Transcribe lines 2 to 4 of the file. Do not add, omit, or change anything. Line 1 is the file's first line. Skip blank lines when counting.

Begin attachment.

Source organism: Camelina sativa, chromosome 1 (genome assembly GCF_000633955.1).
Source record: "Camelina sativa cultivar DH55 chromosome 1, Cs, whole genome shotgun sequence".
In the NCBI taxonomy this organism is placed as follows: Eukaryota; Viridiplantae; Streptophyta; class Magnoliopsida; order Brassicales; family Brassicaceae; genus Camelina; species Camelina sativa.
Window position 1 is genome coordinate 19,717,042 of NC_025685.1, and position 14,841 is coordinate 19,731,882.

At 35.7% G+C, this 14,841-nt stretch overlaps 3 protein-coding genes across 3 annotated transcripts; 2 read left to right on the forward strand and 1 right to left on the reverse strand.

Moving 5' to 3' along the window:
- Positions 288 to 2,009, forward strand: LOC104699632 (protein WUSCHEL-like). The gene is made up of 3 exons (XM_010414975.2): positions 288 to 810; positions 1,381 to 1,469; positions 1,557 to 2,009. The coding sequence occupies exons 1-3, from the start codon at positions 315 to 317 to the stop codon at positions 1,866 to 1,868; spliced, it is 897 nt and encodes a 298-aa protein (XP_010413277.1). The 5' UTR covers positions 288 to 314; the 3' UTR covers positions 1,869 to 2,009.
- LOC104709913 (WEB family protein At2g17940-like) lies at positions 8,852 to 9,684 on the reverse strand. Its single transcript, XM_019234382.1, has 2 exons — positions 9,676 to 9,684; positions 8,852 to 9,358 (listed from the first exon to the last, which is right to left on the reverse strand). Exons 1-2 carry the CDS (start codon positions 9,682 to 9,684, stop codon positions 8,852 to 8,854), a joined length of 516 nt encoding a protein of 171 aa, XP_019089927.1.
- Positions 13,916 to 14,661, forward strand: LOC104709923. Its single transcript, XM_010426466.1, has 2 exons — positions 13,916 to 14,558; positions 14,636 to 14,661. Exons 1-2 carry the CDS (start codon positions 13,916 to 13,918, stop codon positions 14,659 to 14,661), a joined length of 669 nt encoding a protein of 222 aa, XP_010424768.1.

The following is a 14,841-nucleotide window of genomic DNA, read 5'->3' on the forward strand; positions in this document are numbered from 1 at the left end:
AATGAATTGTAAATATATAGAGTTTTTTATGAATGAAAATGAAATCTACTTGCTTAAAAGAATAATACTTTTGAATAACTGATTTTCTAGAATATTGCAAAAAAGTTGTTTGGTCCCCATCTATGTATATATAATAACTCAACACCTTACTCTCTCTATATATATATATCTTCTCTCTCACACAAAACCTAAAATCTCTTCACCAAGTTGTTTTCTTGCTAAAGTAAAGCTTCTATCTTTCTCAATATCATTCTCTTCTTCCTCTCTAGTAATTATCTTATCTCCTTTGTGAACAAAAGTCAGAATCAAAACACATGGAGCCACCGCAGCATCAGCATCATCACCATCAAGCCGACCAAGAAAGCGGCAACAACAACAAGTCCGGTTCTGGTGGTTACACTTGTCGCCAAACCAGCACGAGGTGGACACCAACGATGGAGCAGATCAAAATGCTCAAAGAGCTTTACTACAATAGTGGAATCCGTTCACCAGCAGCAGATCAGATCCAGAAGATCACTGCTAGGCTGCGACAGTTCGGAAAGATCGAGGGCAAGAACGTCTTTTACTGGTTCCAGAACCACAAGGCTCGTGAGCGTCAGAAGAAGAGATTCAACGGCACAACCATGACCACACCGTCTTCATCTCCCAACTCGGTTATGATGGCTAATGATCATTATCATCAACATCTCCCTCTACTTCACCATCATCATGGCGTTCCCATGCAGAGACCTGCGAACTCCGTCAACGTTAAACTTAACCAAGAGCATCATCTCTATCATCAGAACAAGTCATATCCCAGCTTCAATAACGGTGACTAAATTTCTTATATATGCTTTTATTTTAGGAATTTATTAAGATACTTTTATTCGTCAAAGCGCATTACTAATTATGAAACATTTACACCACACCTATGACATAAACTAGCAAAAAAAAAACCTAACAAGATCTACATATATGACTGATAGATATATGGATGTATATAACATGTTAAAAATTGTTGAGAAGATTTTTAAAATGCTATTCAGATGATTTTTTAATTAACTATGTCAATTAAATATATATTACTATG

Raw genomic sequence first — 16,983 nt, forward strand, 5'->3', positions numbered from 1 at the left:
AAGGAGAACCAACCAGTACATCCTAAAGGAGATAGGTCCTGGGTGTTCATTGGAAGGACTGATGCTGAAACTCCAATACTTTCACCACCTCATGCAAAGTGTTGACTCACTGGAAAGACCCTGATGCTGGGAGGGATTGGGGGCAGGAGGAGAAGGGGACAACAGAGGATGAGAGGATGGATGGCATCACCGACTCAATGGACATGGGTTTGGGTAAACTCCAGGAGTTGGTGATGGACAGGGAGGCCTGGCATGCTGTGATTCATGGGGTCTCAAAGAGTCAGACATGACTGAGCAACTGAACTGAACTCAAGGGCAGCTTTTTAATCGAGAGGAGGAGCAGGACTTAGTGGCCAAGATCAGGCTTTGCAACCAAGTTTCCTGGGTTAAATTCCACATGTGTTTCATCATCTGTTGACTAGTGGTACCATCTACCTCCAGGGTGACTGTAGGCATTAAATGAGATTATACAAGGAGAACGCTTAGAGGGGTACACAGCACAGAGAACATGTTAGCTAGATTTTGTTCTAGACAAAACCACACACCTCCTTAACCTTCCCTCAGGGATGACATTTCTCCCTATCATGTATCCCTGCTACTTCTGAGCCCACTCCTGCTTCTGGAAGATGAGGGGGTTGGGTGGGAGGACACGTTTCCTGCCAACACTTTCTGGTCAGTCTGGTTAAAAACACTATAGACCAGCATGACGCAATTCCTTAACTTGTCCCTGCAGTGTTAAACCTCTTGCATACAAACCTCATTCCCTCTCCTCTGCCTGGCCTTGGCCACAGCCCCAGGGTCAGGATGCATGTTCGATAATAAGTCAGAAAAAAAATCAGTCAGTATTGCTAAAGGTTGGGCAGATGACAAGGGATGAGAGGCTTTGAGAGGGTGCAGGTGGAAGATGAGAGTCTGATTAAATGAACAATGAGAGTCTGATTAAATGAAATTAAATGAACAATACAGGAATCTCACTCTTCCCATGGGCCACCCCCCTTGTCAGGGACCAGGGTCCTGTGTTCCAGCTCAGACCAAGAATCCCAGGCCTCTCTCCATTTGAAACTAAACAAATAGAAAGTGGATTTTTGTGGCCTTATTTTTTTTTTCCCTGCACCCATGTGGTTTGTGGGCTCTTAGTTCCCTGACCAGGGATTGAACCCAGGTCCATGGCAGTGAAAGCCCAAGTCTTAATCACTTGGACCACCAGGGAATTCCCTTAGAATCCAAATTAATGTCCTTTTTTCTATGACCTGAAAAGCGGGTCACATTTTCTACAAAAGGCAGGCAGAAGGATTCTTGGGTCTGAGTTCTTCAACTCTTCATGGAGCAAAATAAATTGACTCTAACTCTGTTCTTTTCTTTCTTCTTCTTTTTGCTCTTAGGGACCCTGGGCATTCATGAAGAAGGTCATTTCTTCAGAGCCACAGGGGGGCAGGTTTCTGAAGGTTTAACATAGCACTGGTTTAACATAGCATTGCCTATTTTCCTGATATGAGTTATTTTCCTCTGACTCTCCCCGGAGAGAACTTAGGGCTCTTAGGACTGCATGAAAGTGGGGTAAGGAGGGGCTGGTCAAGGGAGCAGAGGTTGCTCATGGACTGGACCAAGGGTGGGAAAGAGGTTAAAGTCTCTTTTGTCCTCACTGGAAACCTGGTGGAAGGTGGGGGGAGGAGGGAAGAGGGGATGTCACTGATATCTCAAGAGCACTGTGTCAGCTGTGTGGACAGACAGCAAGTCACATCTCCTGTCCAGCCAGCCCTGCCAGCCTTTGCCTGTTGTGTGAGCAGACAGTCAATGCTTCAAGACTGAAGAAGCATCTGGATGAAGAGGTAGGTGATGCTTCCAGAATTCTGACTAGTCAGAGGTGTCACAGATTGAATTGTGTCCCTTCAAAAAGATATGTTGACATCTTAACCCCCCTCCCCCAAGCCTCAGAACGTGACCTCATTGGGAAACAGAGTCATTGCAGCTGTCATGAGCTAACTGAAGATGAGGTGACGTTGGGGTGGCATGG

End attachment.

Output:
Source record: "Camelina sativa cultivar DH55 chromosome 1, Cs, whole genome shotgun sequence".
In the NCBI taxonomy this organism is placed as follows: Eukaryota; Viridiplantae; Streptophyta; class Magnoliopsida; order Brassicales; family Brassicaceae; genus Camelina; species Camelina sativa.
Window position 1 is genome coordinate 19,717,042 of NC_025685.1, and position 14,841 is coordinate 19,731,882.